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Pourdavoud Center Workshop: Current Trends in Manichaeism Studies Day 2
The origin of the Manichaean religion stands at the intersection of multiple cultural worlds: Iranian, Semitic, & Greco-Roman. Its literary and artistic remains enrich our understanding of those cultures and the exchange that went on among them in late antiquity. The scholars assembled for this workshop offer the latest insights obtained from the painstaking work of extracting information from the fragmentary and effaced relics of this religion with the aid of new research technologies and approaches. They report on work in progress related specifically to conditions and developments in 3rd century CE Iran in which Mani and Manichaeism served as a cultural catalyst, explaining how these new insights are reshaping our understanding of both the religion and the world in which it emerged.
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Iain Gardner, Professor of the History of Religions at the University of Sydney
New Research and Sources for the Life of Mani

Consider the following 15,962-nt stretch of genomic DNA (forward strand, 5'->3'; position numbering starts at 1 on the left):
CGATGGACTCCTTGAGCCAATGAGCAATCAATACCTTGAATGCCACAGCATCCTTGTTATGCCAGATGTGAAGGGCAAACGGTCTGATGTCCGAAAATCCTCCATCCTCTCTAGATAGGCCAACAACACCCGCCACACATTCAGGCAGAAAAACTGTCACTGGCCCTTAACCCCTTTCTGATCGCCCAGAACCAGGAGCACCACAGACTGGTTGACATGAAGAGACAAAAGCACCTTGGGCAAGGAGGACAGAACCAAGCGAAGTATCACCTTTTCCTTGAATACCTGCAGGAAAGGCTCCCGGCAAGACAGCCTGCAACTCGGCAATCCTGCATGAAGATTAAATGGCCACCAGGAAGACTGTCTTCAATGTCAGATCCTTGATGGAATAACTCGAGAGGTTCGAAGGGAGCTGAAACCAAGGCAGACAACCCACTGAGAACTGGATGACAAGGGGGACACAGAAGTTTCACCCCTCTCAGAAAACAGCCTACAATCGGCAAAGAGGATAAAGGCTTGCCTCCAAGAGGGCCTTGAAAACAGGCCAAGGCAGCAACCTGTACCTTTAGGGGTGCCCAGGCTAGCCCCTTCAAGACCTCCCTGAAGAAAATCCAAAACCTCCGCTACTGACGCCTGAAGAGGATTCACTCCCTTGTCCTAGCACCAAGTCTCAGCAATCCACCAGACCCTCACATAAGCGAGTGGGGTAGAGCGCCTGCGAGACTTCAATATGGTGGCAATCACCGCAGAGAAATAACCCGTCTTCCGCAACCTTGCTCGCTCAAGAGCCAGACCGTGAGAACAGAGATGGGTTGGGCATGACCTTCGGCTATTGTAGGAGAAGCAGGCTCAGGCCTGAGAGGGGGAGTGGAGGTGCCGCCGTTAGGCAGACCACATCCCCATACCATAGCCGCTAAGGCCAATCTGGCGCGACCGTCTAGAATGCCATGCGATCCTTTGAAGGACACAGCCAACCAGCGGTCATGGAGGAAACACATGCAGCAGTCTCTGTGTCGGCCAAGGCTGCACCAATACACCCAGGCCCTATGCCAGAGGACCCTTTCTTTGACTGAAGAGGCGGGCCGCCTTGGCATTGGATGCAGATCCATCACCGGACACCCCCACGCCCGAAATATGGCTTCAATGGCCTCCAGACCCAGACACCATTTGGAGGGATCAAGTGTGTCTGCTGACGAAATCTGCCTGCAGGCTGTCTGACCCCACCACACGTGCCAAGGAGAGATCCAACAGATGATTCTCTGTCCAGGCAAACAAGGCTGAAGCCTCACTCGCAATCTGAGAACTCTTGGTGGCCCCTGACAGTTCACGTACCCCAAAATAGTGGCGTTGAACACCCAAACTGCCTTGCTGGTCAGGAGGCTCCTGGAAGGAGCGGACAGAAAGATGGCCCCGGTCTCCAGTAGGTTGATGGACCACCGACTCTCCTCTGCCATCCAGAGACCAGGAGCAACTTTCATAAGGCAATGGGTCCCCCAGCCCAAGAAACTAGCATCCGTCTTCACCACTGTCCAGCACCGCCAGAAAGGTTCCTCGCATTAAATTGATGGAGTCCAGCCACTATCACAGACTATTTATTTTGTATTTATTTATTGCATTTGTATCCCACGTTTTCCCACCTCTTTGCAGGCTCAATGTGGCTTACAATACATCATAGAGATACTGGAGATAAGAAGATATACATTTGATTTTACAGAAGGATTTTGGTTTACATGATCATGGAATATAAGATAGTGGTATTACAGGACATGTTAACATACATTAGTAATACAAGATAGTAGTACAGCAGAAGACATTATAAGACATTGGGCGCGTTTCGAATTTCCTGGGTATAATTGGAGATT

About Iain Gardner
Iain Gardner is Professor of the History of Religions at the University of Sydney, and a Fellow of the Australian Academy of Humanities. He is a Coptic and Manichaean studies specialist who has edited many original documents from late antiquity. His recent study of historiography, The Founder of Manichaeism, was published by Cambridge University Press in 2020.
Jason BeDuhn, Professor of the Comparative Study of Religions and Asian Studies at Northern Arizona University
Manichaean Interpretation of Iranian Religious Traditions
About Jason BeDuhn
Jason BeDuhn is Professor of the Comparative Study of Religions and Asian Studies at Northern Arizona University. A former Guggenheim Fellow and National Humanities Center Fellow, and currently an advisor to UNESCO’s Atlas of the Silk Road project, he is the author of The Manichaean Body in Discipline and Ritual (The Johns Hopkins University Press, 2000); Augustine’s Manichaean Dilemma (University of Pennsylvania Press, vol. 1 2010, vol. 2 2013); and The First New Testament: Marcion’s Scriptural Canon (Polebridge, 2013). His current research explores intersections between the Jewish, Christian, Zoroastrian, Buddhist, and Manichaean religious traditions.